More importantly your shoulders are stronger, more stable and healthier. Once used to this extra elevation you will get significantly less sore and you will be able to train much longer and more frequently.

Elevate for stability

By elevating the shoulders tall you are giving them health but you are also giving them stability. Let’s pretend our shoulder joint was a pyramid. My arm turns around a little ball. If this ball is at the bottom of this pyramide it can move around a lot. The higher up I push this ball the less room for movement there is and the more stable the ball and with that the shoulder becomes. Every action always has a reaction. If you push a heavy cart in the grocery store around a corner you have to engage your core so it is actually the cart that is moving and not you, when pushing this cart on an isle where someone spilled something and the floor is slippery you have to be careful that your feet don’t slide backwards but the cart continues to move forward. It is exactly the same in your handstand. You have to plant your fingers into the floor and take control because every single movement with your legs or core gets transferred through the shoulders and the hands into the floor. Now if the core is not engaged the cart won’t turn. If your shoulders are giving way your leg won’t move. We have to try to push this ball as high up in the pyramide as possible to eliminate any kind of extra and unnecessary movement.

But it's not all

Now here is where things get fun. Pushing out tall and fully elevating the shoulders is not enough. Where you place them over your hands is also important. Growing up as a little gymnast and later training at circus school for some reason it was a no brainer to me that the shoulders have to be right over your wrists. Cocky little Sascha could once again barely be any more wrong…… we live and learn.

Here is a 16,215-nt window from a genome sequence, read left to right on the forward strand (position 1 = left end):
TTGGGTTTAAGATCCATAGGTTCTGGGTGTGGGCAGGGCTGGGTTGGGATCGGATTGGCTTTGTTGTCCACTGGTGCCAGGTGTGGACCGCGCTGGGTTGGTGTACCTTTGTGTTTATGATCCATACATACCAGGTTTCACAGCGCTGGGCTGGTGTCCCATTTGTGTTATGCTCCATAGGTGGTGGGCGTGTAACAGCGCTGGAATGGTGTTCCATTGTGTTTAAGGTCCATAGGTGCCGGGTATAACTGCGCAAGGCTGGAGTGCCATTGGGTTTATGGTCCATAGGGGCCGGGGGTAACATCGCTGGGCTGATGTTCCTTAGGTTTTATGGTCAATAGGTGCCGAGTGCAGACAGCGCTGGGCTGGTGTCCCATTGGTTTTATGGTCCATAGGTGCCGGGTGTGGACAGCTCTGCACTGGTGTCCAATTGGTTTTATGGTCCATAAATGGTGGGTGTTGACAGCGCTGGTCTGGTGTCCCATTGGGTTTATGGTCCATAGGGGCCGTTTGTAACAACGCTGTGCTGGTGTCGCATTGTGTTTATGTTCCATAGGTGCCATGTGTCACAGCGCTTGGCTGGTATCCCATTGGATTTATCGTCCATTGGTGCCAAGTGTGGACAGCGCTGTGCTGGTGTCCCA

Imagine lifting something heavy over your head. Your hands, shoulders and hips are gonna lean slightly towards the front so your weight is in your toes where you have control and feel safe. Same in your handstand. The weight needs to be in the fingertips. This means if my shoulders are over my wrists I am forced to arch at some point throughout my line to bring my feet back over the top to bring the weight into the fingertips. 

This usually happens to 2 kinds of athletes. a) you have very flexible shoulders and they slide that way automatically. b) you have had tight shoulders, you have been stretching for a LONG time and people have been telling you constantly to just open your shoulders.